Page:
Enneagram Twos, let me take care of you for a moment. I know it will be uncomfortable. This conversation about Christian Twos in therapy will acknowledge you in all the love and service that you pour out. I had a special conversation with a friend to help me write this. She is a Two, is currently in therapy, and graduated from seminary with me. I hope you feel seen. 

You’ll want to catch the introduction to this series on the Enneagram so you will understand my thoughts about its use in Christian circles. You’ll also want to check out the descriptions of Twos, known as the Helper, the Giver, or the Supportive Adviser. You can find them at the Enneagram Institute and Your Enneagram Coach. As you can tell by the nicknames for Twos, they are very relational and find their sense of self in what they offer other people. 

Why Do Twos Go to Therapy?

Twos make it a priority to have everyone else in their lives doing well and having their needs met. Their own needs are sort of an afterthought. At the same time, Twos can start to feel resentful when they are constantly pouring out without anyone else noticing their needs. Since they care so deeply for other people, it’s hard for them to understand that others might not even notice their needs. Twos may enter therapy when they perceive it to be better for their loved ones if they go. For example, if a child or spouse can’t start healing and changing without the Two taking a look at some issues, he or she will go to therapy in order to serve the other person. 

Another reason a Two might enter therapy is because she is so frazzled by taking care of everyone but herself. Her lack of self-care has become a real issue, and might even present in physical complaints. Therapy is a luxury for many people, and a Two might sacrifice this opportunity in order for someone else in the family to have it. 

Designing Therapy for Twos

My helpful Two friend gave me lots of insight about what is working for her and what she is thinking about during therapy. Twos may be worried about burdening the therapist. Even though they know that therapy is more of a one-sided relationship, Twos want the therapist to have a good experience, too. They want the therapist to get something out of their time together and also to like them as a person. This is the same problem that may have brought them into therapy. It is difficult to receive help, especially when they have an internal set of scales that is constantly calculating the indebtedness of one party or the other. Therapists will need to find a delicate balance of allowing the client to express their care for the therapist while reassuring and redirecting the client towards their own goals for therapy. 

Twos, like other over-functioning Enneagram types, need to know that their value does not come from what they do or in their relationship to others. From a humanist perspective, clients can use self-love approaches and other self-exploration techniques to find a stronger sense of identity. Even more valuable is the Christian’s ability to find identity in Christ, His finished work on the cross, and the power of the Holy Spirit in our lives. My friend told me that she really appreciates all the validation that her therapist gives her. “It makes sense that you would want to disengage after a thirteen hour day with the kids and no breaks.” Therapists can normalize this human experience and point clients to the sufficiency of God’s grace.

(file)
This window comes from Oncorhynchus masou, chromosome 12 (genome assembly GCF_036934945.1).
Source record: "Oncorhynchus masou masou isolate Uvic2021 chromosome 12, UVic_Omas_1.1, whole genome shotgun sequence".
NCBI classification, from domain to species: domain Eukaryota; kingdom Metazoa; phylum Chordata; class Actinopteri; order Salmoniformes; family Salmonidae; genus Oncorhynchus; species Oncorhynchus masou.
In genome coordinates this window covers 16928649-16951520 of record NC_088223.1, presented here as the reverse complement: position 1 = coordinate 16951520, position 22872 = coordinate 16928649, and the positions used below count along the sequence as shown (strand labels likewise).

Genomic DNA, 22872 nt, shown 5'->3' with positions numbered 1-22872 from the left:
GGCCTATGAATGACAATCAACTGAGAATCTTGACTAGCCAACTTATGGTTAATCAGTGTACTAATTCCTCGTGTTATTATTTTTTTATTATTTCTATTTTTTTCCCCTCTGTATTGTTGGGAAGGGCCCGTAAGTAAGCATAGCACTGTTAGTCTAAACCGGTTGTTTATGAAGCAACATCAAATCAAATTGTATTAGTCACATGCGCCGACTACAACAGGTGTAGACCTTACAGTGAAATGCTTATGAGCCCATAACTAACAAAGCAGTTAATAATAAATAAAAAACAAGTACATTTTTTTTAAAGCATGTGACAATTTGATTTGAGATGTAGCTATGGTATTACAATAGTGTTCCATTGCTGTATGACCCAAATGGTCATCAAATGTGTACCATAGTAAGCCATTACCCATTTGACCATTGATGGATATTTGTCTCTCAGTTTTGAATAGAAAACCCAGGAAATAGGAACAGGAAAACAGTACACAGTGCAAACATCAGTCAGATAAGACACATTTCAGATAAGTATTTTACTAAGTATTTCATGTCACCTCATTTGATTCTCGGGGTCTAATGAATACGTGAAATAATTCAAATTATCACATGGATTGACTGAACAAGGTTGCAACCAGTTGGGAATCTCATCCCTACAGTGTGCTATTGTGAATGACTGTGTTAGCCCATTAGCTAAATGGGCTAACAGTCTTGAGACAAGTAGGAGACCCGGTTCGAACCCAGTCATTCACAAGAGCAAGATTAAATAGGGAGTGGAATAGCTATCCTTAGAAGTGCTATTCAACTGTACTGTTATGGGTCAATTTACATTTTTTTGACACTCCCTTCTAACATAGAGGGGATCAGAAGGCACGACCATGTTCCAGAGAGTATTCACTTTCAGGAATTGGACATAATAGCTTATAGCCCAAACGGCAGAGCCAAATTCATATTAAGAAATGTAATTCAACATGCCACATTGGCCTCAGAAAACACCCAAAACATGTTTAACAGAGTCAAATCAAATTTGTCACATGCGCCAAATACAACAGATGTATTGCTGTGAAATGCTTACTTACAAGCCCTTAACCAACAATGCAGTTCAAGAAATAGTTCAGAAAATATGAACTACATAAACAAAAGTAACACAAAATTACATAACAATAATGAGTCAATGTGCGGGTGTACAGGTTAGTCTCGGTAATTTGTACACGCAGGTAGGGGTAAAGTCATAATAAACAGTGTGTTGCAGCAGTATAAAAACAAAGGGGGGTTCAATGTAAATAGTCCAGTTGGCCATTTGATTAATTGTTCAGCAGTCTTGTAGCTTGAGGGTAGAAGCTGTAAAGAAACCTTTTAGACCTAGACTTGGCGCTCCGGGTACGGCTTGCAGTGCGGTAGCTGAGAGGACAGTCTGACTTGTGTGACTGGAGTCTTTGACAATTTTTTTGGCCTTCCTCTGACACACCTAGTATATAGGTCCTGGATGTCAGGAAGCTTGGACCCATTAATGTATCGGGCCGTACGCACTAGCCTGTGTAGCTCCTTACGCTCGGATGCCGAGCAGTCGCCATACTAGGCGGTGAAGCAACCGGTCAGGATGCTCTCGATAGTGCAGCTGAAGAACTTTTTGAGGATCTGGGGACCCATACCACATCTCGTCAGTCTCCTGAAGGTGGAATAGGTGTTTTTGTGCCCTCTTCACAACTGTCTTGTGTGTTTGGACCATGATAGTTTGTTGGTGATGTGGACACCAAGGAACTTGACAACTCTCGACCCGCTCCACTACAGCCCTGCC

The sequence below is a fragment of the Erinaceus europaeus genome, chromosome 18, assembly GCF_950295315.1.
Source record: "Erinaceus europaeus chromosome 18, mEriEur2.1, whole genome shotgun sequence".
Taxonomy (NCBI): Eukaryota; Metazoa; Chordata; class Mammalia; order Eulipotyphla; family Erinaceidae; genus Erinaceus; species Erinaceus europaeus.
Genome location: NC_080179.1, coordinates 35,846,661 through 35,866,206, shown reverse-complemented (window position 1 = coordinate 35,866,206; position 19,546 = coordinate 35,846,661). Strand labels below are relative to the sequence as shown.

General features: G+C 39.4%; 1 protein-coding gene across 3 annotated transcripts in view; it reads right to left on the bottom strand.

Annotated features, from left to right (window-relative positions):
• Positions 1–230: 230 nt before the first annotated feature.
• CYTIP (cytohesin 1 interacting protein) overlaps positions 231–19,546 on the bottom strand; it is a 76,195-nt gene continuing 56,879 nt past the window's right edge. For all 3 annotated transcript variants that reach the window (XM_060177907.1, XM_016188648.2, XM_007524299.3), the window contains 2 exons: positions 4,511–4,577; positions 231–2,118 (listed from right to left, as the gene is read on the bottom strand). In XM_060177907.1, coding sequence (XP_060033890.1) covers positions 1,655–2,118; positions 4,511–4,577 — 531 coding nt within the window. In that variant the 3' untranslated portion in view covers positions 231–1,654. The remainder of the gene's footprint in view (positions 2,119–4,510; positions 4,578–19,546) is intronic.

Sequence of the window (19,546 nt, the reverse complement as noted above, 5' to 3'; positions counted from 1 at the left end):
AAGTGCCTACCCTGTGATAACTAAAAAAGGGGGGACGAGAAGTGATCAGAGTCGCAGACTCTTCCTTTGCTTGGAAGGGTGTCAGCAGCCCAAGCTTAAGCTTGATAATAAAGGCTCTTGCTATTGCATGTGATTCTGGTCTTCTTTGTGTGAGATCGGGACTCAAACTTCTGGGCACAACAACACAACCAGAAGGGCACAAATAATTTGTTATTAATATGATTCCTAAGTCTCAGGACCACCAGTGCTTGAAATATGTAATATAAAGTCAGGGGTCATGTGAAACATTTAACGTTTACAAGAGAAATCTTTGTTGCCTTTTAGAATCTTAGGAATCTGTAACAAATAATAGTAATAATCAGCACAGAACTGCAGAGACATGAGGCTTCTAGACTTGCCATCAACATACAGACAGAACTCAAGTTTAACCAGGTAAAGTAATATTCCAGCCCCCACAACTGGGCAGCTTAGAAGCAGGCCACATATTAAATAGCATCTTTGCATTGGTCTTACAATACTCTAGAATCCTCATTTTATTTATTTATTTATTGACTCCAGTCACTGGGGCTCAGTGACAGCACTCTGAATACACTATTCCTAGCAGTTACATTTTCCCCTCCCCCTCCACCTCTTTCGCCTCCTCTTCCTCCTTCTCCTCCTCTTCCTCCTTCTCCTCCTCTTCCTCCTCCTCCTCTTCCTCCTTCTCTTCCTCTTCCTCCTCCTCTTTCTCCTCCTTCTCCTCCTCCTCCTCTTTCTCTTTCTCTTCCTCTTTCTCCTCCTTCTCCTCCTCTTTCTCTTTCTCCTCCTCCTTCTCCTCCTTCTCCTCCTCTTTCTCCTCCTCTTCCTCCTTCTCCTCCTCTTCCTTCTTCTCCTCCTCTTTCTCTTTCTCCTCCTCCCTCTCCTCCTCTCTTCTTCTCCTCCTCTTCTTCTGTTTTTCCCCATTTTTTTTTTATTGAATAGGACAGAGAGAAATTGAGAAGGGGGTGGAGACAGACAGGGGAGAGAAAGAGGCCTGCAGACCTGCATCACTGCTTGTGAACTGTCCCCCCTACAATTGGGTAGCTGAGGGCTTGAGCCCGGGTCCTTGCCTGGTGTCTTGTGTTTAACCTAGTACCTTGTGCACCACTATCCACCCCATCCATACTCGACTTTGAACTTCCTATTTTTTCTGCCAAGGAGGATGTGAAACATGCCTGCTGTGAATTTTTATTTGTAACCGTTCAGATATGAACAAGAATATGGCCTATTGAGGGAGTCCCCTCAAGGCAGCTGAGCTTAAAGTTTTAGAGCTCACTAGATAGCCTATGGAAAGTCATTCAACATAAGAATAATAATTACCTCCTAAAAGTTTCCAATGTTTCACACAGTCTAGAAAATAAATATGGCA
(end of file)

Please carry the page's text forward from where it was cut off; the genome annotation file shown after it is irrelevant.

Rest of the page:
Twos and the Gospel

Type 2 clients who are also Christians have an additional layer of weight added from their interpretation of Scripture. Passages in the Bible that talk about putting others first and dying to yourself can validate their tendencies. At the same time, they offer an excuse not to set boundaries. Sometimes Twos pour out when they really would rather not. This makes their sacrifices dishonest in a way and leads to resentment. Christian clients can benefit from capable Christian therapists expanding their view of these Scriptures. We can balance them with other passages that show God’s use of boundaries and limits for His children. I think of passages in the Gospels where we see Jesus retreating to be alone with His Father. Twos need to be given permission to take care of their personal and spiritual needs. The oxygen mask metaphor is useful here: you can be more helpful to your child if you put on your own mask first. Another saying, you can’t pour from an empty cup, is similar. 

The core longing that drives Twos is to be loved, appreciated, and wanted. They get caught up in doing so much for other people to prove that they are worthy of these things. Jesus as the Good Shepherd and as the Lamb is the answer to this core longing. Jesus takes care of our every need. He also showed us how wanted we are when He died so that we could be with Him forever. The more Twos start to internalize this truth, the less they need external affirmation. Then they no longer have to over-function for other people. 

Tell Me about Twos

There are some things I definitely see in myself when I read about Twos. But I’m noticing that there aren’t a whole lot of Twos on my caseload. This reminds me of something my friend said, that therapy is really good for lots of other peoples’ problems. They are so concerned about other people getting help that they might not see their own need for therapy. So how about you? What are your experiences as a Two or with loved ones and clients that are Twos? I hope you’ll join the conversation here in the comments, or hit me up on the socials @soulgritresources.